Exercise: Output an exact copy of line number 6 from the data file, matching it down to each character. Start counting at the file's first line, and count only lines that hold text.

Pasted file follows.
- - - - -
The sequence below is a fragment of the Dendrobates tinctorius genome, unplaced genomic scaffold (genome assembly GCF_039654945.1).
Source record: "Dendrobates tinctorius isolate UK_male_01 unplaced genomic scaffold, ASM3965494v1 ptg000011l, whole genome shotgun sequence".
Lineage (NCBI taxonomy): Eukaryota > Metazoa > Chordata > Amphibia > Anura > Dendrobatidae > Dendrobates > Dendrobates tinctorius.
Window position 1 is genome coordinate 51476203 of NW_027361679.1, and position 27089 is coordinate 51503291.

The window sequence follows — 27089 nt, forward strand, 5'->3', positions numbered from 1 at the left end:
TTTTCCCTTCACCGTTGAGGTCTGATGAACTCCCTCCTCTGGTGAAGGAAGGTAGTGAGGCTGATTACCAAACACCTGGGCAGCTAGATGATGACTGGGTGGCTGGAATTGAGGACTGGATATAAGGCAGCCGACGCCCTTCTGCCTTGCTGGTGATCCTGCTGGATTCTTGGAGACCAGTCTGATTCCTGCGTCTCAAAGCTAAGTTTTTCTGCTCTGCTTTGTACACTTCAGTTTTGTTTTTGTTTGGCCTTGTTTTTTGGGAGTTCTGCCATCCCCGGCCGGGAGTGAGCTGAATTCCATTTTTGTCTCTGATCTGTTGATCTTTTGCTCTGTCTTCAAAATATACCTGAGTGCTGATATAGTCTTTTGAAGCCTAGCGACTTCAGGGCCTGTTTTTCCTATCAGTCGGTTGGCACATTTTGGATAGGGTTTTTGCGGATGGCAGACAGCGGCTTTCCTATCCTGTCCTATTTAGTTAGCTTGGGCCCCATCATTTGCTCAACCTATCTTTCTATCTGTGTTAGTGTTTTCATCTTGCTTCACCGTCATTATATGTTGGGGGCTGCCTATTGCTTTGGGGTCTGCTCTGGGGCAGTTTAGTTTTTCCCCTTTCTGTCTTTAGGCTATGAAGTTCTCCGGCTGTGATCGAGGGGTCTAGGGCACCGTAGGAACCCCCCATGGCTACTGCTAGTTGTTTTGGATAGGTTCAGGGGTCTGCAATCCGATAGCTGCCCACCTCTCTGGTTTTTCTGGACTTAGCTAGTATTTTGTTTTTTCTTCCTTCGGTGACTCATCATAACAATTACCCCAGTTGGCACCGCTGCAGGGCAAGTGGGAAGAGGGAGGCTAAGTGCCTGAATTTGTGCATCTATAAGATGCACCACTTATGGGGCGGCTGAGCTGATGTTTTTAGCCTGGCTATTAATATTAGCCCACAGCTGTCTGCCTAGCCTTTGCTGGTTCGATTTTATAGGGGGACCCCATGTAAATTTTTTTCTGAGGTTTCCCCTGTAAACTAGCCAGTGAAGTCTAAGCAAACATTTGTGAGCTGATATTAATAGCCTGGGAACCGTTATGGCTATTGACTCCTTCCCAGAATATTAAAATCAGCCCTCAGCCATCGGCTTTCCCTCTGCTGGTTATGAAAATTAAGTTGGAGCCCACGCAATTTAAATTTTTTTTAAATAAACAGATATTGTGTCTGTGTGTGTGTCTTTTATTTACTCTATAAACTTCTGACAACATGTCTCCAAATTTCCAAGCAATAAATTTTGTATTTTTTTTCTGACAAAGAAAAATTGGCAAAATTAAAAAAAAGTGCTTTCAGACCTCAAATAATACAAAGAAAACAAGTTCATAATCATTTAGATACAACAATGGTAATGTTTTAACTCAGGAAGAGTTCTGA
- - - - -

TTTTCCCTTCACCGTTGAGGTCTGATGAACTCCCTCCTCTGGTGAAGGAAGGTAGTGAGGCTGATTACCAAACACCTGGGCAGCTAGATGATGACTGGGTGGCTGGAATTGAGGACTGGATATAAGGCAGCCGACGCCCTTCTGCCTTGCTGGTGATCCTGCTGGATTCTTGGAGACCAGTCTGATTCCTGCGTCTCAAAGCTAAGTTTTTCTGCTCTGCTTTGTACACTTCAGTTTTGTTTTTGTTTGGCCTTGTTTTTTGGGAGTTCTGCCATCCCCGGCCGGGAGTGAGCTGAATTCCATTTTTGTCTCTGATCTGTTGATCTTTTGCTCTGTCTTCAAAATATACCTGAGTGCTGATATAGTCTTTTGAAGCCTAGCGACTTCAGGGCCTGTTTTTCCTATCAGTCGGTTGGCACATTTTGGATAGGGTTTTTGCGGATGGCAGACAGCGGCTTTCCTATCCTGTCCTATTTAGTTAGCTTGGGCCCCATCATTTGCTCAACCTATCTTTCTATCTGTGTTAGTGTTTTCATCTTGCTTCACCGTCATTATATGTTGGGGGCTGCCTATTGCTTTGGGGTCTGCTCTGGGGCAGTTTAGTTTTTCCCCTTTCTGTCTTTAGGCTATGAAGTTCTCCGGCTGTGATCGAGGGGTCTAGGGCACCGTAGGAACCCCCCATGGCTACTGCTAGTTGTTTTGGATAGGTTCAGGGGTCTGCAATCCGATAGCTGCCCACCTCTCTGGTTTTTCTGGACTTAGCTAGTATTTTGTTTTTTCTTCCTTCGGTGACTCATCATAACAATTACCCCAGTTGGCACCGCTGCAGGGCAAGTGGGAAGAGGGAGGCTAAGTGCCTGAATTTGTGCATCTATAAGATGCACCACTTATGGGGCGGCTGAGCTGATGTTTTTAGCCTGGCTATTAATATTAGCCCACAGCTGTCTGCCTAGCCTTTGCTGGTTCGATTTTATAGGGGGACCCCATGTAAATTTTTTTCTGAGGTTTCCCCTGTAAACTAGCCAGTGAAGTCTAAGCAAACATTTGTGAGCTGATATTAATAGCCTGGGAACCGTTATGGCTATTGACTCCTTCCCAGAATATTAAAATCAGCCCTCAGCCATCGGCTTTCCCTCTGCTGGTTATGAAAATTAAGTTGGAGCCCACGCAATTTAAATTTTTTTTAAATAAACAGATATTGTGTCTGTGTGTGTGTCTTTTATTTACTCTATAAACTTCTGACAACATGTCTCCAAATTTCCAAGCAATAAATTTTGTATTTTTTTTCTGACAAAGAAAAATTGGCAAAATTAAAAAAAAGTGCTTTCAGACCTCAAATAATACAAAGAAAACAAGTTCATAATCATTTAGATACAACAATGGTAATGTTTTAACTCAGGAAGAGTTCTGA